I do similar things with Hebrew replacements to the many “Christianized” words in speech and in the Scripture and in Bible studies; for example, automatically converting Jesus into Yeshua on the written page and in their minds when reading. As the years have gone by, combined with our own Messianic Jewish materials, the verbal reinforcement and daily speech, and writing practice in Hebrew, they replace the words themselves and they are 9 and 10.
Does that make sense? You may not even have to do it with every lesson, just check before each lesson.
Linabean – I’m hijacking my own thread.. lol!
I am working a bit on what we are doing for our Canadian History, and literature, etc… You can check my blog for my Canadian History Plan… they aren’t as great of books as I’d like… but for now they are ok…
In our first couple of years I have a few Canadian Lit books too (hey, is it just me but except for Lucy Maud Montgomery, is there a real lack of Canadian literature until about 1950…
Right now I’m trying to pick out Canadian Folk Songs for a few years of folk songs (although my kids know tonnes already…) and soon (if I still have energy) pick a few more Canadian artists for art study. (I have links to some Robert Bateman – plan to add in Emily Carr, and the group of 7 sometimes…)LinabeanParticipant
It sounds as though you are much more planned for the long term than I am! Haha!
I am hoping to be able to keep our Canadian studies in the general timeline of our world history studies. So right now we are taking our time studying the native peoples, how they came to be here and what they lived like before the Europeans started coming over. I have been hard pressed (at least in our library) to find living books about how they lived and who they were. Almost all the books that are laid out in story format seem to be just focused on the myths and beliefs that they had. That is alright in a small dosage but it doesn’t really tell us, in story form, how they lived, ate, day to day life, etc. Most books that explain that part of it are pretty textbookish! I will just try to keep scouring our library shelves whenever we go in, I guess!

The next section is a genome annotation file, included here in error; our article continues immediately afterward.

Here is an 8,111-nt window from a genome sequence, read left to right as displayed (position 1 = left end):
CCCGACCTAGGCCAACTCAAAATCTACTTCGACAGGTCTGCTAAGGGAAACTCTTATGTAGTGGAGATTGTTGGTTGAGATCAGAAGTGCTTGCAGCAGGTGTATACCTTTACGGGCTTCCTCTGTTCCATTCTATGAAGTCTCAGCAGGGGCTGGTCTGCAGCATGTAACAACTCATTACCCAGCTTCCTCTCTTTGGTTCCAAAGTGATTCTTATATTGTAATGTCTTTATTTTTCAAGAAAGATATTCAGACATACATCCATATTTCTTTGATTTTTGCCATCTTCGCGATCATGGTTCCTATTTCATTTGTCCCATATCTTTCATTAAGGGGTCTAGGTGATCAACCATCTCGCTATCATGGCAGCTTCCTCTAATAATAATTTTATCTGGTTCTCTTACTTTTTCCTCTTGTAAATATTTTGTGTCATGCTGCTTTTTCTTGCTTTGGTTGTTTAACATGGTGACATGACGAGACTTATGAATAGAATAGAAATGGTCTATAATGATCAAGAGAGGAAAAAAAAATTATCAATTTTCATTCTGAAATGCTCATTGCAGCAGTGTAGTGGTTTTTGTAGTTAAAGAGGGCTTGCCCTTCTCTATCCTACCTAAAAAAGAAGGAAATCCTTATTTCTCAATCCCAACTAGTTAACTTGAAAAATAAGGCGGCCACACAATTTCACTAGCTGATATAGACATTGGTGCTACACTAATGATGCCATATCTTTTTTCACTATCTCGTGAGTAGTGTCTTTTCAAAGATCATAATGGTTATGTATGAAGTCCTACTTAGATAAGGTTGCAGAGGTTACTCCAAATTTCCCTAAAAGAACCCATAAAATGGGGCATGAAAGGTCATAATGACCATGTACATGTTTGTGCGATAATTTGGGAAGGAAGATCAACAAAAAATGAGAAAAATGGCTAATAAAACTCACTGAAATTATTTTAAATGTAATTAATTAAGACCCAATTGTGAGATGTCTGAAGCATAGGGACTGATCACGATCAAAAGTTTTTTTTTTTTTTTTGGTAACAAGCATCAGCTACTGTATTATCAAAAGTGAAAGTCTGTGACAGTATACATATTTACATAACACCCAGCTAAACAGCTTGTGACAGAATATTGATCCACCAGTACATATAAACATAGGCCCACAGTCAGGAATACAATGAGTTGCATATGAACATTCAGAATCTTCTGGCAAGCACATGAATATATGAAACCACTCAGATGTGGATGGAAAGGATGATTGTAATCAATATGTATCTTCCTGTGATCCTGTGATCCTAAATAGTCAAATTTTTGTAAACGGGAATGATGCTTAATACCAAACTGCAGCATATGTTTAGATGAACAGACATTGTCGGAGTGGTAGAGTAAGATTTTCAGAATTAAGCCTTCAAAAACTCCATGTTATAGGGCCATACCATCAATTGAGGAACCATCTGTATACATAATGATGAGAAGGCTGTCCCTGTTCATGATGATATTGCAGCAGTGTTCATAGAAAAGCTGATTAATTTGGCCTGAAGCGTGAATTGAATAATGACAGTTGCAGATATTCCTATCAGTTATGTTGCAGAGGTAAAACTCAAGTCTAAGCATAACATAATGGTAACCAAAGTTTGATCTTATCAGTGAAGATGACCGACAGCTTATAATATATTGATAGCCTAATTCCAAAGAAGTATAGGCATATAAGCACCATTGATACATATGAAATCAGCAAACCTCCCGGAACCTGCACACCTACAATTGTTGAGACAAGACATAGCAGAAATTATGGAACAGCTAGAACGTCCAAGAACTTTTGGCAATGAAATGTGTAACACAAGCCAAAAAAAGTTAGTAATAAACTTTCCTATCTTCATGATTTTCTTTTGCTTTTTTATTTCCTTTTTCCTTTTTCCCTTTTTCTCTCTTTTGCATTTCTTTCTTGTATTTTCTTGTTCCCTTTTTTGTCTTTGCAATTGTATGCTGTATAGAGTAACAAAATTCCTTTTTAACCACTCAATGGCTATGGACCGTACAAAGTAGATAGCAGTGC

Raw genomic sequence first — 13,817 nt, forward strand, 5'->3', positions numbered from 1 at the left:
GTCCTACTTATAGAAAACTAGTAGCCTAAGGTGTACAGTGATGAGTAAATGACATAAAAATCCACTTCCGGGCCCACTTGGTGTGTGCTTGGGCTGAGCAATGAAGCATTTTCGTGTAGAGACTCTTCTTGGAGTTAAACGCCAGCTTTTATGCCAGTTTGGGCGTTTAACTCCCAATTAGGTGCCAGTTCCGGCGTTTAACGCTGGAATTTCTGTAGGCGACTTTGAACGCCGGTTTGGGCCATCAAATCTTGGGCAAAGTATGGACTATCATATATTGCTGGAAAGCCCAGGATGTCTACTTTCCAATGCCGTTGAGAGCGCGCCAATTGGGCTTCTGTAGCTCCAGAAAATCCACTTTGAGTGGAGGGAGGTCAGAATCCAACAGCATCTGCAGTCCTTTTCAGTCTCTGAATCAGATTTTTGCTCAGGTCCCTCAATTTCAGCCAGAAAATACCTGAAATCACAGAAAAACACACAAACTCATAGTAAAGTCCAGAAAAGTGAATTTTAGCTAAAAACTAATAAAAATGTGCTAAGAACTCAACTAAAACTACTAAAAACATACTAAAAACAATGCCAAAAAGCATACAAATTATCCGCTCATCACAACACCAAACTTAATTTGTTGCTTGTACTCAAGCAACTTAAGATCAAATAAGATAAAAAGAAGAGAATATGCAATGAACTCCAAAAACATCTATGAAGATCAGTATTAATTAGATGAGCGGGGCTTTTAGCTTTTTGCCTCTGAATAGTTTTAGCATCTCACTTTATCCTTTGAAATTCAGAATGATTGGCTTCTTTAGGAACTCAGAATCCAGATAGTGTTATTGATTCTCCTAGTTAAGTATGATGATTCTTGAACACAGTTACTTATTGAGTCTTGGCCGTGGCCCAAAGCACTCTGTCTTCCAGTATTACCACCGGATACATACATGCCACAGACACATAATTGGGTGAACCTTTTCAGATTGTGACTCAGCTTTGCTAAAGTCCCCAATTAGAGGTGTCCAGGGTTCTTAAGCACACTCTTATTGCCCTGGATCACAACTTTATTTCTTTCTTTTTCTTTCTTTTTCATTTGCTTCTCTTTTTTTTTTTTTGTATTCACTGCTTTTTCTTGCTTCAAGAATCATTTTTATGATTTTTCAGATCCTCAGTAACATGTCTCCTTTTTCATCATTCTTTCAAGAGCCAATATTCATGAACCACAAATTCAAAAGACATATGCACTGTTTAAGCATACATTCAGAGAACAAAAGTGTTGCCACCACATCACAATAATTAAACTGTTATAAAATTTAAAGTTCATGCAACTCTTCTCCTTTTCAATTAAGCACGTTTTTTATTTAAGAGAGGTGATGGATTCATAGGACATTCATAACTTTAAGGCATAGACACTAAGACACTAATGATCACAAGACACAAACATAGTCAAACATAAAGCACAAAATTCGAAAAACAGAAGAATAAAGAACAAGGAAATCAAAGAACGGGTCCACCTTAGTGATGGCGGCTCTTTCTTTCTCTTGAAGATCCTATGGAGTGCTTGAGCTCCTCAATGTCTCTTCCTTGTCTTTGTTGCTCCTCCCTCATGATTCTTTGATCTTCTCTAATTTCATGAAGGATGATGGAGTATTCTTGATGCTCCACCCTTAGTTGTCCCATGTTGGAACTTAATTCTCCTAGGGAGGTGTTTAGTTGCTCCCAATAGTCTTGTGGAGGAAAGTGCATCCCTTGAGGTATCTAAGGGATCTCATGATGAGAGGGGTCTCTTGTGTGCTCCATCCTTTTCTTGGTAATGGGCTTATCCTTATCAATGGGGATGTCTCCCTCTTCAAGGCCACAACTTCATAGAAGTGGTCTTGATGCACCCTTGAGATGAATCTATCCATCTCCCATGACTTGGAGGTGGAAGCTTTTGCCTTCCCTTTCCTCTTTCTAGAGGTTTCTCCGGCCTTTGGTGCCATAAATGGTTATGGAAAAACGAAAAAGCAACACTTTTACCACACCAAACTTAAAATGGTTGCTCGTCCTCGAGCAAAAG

Anyway, thanks for the link and as far as Canadian spelling goes, I think that Rachel may have the only idea that would really work in a realistic way.
God Bless! Happy Canadian Studying!
We use it exactly as Rachel outlined, and it works fine for us.teachme2learnParticipant
I am a Canadian mom living in the U.S. When I was growing up in Canada I had an American elementary teacher, first grade actually, which made things interesting. I remember being told that the way we spelled ‘neighbour’ was different than those in the States. At the time I really didn’t care but I knew. Now I teach my own children and they spell the American way and I the Canadian way. Oh, another twist is that we use the KJV for memory work and copywork which, of course, uses King’s English. I think if you tell them that there are differences and point them out, children put that snippet away in their brain for another time. I think children are very adaptable. Now I could be wrong on this but as of now that is my experience.